Geneivat da’at is a person who takes a person’s mind.

Geneivat da’at is a type of dishonest misrepresentation or deception. The prohibition on geneivat da’at is attributed to a Talmudic author. A man named Chullin. It is forbidden to tell people something that is not true. One Midrash states that. Geneivat da’at It is the worst type of theft because it harms the person. The law is associated with Gen. 31:26 and II Samuel 15:6.

Rabbi David Golinkin has explained the principle’s application to business ethics.

We would call it false packaging. The Talmud says that one should not sift the beans at the top of the corn because he is deceiving the customer. It is not allowed to paint animals or utensils to improve their appearance or cover up their defects.

We are familiar with this type of ruse. A wholesaler puts on Pierre Cardin labels after taking an inferior brand of shirt. You buy a box of tomatoes or strawberries and discover that they were packaged with bad spots facing down, when you open the box at home. We all know that used cars are polished for the purpose of overcharging the customer. Jewish law forbids such behavior.

A stumbling block is put before the blind.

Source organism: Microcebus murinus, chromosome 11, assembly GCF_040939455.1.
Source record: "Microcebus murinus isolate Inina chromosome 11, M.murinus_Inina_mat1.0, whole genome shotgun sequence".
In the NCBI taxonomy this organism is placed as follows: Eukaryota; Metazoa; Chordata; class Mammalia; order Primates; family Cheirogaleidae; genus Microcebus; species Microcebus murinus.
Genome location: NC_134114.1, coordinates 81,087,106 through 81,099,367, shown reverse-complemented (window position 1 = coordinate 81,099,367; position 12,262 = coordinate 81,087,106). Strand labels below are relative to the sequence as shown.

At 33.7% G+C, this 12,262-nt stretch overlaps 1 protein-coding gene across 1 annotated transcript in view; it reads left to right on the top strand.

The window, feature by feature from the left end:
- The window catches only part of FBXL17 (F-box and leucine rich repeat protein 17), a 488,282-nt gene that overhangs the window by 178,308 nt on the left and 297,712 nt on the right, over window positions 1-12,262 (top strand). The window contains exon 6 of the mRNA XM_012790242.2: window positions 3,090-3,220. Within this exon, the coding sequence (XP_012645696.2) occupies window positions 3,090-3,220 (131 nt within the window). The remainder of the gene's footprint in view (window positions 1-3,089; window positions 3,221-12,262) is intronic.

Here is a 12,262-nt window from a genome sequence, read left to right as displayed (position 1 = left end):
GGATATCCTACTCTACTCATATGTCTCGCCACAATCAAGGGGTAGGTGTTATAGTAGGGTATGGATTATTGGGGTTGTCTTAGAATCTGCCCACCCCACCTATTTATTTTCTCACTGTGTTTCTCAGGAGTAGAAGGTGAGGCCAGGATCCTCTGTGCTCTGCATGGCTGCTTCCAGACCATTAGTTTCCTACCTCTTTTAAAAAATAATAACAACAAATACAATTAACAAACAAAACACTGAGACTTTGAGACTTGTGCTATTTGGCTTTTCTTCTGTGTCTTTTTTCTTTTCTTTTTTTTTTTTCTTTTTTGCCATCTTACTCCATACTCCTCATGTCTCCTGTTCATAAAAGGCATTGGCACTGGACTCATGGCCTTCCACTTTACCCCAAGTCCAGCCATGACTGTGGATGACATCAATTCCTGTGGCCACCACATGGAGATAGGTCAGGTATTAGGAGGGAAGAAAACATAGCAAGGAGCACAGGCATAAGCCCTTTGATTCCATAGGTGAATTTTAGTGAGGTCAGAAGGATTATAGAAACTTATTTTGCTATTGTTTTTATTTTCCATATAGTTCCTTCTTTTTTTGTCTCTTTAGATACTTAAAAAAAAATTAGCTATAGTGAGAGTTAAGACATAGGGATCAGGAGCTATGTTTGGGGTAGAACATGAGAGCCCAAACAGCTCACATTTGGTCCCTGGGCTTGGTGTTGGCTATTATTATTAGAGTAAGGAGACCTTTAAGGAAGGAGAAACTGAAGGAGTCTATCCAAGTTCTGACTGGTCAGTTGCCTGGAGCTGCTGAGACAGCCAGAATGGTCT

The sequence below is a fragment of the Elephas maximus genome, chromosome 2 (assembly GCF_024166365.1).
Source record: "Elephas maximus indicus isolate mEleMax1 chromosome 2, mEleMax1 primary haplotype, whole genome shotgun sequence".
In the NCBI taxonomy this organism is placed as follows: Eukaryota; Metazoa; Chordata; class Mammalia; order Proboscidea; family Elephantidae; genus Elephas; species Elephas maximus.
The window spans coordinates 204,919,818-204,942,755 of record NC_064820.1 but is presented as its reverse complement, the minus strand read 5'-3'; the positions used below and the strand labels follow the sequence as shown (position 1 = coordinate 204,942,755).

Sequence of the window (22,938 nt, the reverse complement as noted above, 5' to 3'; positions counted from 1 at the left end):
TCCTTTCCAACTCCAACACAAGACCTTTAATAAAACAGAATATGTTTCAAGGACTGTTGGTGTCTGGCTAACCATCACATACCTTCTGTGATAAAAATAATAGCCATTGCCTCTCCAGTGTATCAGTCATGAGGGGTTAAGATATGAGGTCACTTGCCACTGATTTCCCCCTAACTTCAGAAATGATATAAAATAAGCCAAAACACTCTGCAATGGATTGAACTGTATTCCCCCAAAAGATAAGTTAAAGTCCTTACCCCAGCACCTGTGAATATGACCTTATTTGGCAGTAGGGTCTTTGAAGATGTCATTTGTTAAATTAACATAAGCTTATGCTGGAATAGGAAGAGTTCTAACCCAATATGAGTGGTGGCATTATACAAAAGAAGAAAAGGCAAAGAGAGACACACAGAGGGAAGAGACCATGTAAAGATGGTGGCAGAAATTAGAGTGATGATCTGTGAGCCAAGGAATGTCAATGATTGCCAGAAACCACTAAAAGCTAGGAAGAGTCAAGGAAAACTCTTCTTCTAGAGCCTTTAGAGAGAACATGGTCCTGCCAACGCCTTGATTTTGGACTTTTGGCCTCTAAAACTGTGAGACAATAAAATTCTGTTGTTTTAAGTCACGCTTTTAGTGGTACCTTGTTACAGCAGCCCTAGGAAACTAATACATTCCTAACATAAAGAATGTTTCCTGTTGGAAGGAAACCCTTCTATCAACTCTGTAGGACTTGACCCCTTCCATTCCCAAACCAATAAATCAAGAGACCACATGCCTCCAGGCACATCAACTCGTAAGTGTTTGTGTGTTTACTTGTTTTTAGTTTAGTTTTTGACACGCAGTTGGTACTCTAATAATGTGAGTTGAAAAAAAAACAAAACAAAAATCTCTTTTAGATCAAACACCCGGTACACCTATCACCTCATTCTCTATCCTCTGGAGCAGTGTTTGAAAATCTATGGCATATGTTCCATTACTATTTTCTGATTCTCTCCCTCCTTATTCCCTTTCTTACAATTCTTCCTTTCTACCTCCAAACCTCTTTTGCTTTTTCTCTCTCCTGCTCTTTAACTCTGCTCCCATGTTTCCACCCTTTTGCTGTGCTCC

The Torah states that a stumbling block cannot be placed before the blind. Jewish tradition says this is a prohibition against misleading people. Rabbi David Golinkin has pointed out some examples of what this principle prohibits when it comes to business ethics.

A real estate agent should not convince a young couple to buy a home with structural defects in order to make a quick buck. A broker should not sell a bad investment to his client. A salesman should not convince a customer to buy something that he doesn’t need.

Contemporary applications.

There are many published responsa dealing with contemporary issues.

Workers are treated.

The Jewish Labor Committee prepared a list of articles, books and other items, by over 60 authors, entitled “Readings on Traditional Jewish texts on Labor and Worker Rights.” Rabbi Michael Feinberg’s article is online. Rabbi Jacobs wrote a responsum in 2008 that argued that Jews are obligated to pay their workers on time, strive to pay their workers a living wage, and treat their workers with dignity and respect. The responsum banned making inappropriate sexual comments or advances toward workers, forbidding employees from speaking their native languages at work, and banning all bathroom breaks. The proper treatment of workers in the food industry has been a central focus of the Hekhsher Tzedek commission.


The Conservative Judaism’s Committee on Jewish Law and Standards approved a responsum written by Rabbi Barry Leff in 2007, regarding an employee’s obligation to report wrongdoing on the part of his or her employer. He concluded that if the person doing wrong can be assumed to be listened to, then there is an obligation to rebuke them, without the need for the reporter to pay any personal expenses.


The courses on Jewish Business Ethnics are taught by institutions including Harvard University.